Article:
Outdoor workers in Minnesota could be exposed to Lyme disease if they work in areas with ticks carrying the Borrelia burgdorferi bacterium. According to the Centers for Disease Control and Prevention, there were more than 22,500 confirmed cases of Lyme disease in the United States in 2010, and Minnesota was among the states with the highest number of reported cases.
Lyme disease is transmitted to people through the bite of infected black-legged ticks and western black-legged ticks. The insects acquire the disease by biting other carriers of the bacteria, including squirrels and mice. Workers are most likely to encounter infected ticks during the spring and summer, especially when working in areas with trees, high grass and leaf debris. According to the CDC, the workers at most risk include landscapers, construction workers, forestry workers, farmers, railroad employees, park and wildlife employees and land surveyors.
In order to protect themselves, outdoor workers are urged to wear hats, long-sleeved shirts and long pants. Clothing should be light-colored to make it easier to spot ticks. Insect repellents with 20 to 30 percent DEET should be applied to clothing and skin. Permethrin can also be applied to clothing for extra protection, but it cannot be placed on the skin. After each shift, workers should carefully check themselves for ticks, including their hair, groin and underarms. They should remove any ticks with tweezers and wash the affected area with soap and water.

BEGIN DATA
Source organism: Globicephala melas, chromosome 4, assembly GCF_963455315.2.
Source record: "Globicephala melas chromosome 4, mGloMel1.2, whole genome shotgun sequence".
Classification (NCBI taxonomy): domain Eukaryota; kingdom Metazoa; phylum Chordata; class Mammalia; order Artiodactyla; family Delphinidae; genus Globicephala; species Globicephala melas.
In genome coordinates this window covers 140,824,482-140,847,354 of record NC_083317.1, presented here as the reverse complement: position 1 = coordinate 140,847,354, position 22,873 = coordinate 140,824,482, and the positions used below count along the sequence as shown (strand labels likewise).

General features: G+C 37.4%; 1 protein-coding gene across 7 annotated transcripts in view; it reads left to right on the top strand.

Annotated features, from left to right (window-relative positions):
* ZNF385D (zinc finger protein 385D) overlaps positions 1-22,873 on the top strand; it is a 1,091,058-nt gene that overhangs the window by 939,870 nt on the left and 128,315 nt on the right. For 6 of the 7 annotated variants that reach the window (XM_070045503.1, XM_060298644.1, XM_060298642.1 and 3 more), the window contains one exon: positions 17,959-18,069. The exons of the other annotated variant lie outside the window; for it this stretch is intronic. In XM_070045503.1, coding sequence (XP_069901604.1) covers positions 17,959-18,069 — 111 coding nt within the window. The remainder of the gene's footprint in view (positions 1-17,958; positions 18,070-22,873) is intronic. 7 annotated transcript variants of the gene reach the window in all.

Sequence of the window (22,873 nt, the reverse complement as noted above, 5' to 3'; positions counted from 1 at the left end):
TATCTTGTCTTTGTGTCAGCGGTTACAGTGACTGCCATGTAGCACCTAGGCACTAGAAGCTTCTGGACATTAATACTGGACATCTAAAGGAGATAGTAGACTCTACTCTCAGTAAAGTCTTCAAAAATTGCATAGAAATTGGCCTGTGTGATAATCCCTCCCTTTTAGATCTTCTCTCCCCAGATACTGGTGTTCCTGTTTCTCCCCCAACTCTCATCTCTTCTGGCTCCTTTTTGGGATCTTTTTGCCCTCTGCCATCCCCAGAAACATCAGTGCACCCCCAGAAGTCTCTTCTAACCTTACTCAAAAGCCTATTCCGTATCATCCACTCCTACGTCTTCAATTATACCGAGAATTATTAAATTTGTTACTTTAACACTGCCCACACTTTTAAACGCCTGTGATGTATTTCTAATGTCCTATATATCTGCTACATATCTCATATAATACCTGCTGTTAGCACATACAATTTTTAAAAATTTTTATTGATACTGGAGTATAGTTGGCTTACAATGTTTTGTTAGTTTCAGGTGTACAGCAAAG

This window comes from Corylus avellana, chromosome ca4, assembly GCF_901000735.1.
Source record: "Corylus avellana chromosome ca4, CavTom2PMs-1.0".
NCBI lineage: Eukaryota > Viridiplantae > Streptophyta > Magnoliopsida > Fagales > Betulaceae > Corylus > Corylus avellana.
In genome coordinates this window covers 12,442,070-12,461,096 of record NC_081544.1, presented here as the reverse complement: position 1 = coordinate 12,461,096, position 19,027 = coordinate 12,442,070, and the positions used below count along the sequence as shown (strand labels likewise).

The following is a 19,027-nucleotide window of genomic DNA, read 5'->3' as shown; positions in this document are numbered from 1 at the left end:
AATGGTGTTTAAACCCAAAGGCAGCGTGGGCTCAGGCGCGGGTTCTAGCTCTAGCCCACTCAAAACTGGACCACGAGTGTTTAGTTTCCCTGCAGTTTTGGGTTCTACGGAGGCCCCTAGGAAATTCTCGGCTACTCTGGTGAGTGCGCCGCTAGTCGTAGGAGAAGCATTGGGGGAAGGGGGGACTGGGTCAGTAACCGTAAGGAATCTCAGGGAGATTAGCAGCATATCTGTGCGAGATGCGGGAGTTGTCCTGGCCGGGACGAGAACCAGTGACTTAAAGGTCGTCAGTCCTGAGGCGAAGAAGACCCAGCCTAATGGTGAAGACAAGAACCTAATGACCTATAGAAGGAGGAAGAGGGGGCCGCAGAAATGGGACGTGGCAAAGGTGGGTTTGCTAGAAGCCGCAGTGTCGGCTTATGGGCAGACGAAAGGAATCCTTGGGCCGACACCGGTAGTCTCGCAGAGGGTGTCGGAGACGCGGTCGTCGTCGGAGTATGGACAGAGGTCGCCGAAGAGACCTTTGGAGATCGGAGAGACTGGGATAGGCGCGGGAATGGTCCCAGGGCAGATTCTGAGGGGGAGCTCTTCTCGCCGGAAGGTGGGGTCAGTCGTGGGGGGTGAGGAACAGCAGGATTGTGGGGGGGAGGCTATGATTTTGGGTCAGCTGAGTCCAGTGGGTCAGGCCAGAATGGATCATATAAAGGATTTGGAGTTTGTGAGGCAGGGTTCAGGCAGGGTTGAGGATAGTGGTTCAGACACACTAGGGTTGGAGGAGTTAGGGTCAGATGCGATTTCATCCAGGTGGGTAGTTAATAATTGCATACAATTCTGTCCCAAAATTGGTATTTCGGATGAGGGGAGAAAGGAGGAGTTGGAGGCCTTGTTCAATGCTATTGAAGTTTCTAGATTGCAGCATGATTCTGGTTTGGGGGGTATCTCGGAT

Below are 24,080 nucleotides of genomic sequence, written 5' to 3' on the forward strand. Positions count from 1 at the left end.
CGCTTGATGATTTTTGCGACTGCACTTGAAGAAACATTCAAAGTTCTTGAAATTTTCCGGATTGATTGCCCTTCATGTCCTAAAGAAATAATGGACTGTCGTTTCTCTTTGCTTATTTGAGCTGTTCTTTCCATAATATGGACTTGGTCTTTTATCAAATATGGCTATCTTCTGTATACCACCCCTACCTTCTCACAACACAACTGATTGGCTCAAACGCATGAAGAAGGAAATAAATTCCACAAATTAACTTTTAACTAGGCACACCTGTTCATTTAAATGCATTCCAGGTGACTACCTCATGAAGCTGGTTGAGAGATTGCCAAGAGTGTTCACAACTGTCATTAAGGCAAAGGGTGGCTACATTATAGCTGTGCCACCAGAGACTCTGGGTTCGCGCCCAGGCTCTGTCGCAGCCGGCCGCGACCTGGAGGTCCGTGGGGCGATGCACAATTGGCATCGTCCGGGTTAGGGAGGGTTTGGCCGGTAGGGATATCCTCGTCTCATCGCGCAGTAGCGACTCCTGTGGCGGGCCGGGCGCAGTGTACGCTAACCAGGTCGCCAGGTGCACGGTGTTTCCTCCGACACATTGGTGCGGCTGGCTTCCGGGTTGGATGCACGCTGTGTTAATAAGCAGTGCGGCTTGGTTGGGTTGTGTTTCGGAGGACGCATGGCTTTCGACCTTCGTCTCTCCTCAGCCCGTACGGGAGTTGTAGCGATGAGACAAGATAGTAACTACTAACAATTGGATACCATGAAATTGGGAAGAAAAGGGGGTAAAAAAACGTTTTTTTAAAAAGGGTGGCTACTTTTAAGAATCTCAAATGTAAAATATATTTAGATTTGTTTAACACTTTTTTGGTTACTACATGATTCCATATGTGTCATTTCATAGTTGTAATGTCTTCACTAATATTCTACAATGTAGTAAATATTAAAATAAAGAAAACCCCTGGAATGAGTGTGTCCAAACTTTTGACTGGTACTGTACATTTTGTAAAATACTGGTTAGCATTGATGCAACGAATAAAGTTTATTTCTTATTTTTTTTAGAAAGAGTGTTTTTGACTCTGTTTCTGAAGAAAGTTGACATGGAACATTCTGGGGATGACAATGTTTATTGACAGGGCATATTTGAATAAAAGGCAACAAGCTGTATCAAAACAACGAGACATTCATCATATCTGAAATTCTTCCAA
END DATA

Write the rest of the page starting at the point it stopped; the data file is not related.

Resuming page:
Workers who experience symptoms of Lyme disease should seek immediate medical attention. Symptoms may include a growing circular rash, headache, joint and muscle aches, fever and fatigue. The disease can cause long-term medical problems as well. An attorney could help an infected worker file a claim for workers' compensation benefits that could cover medical expenses and provide a percentage of lost wages.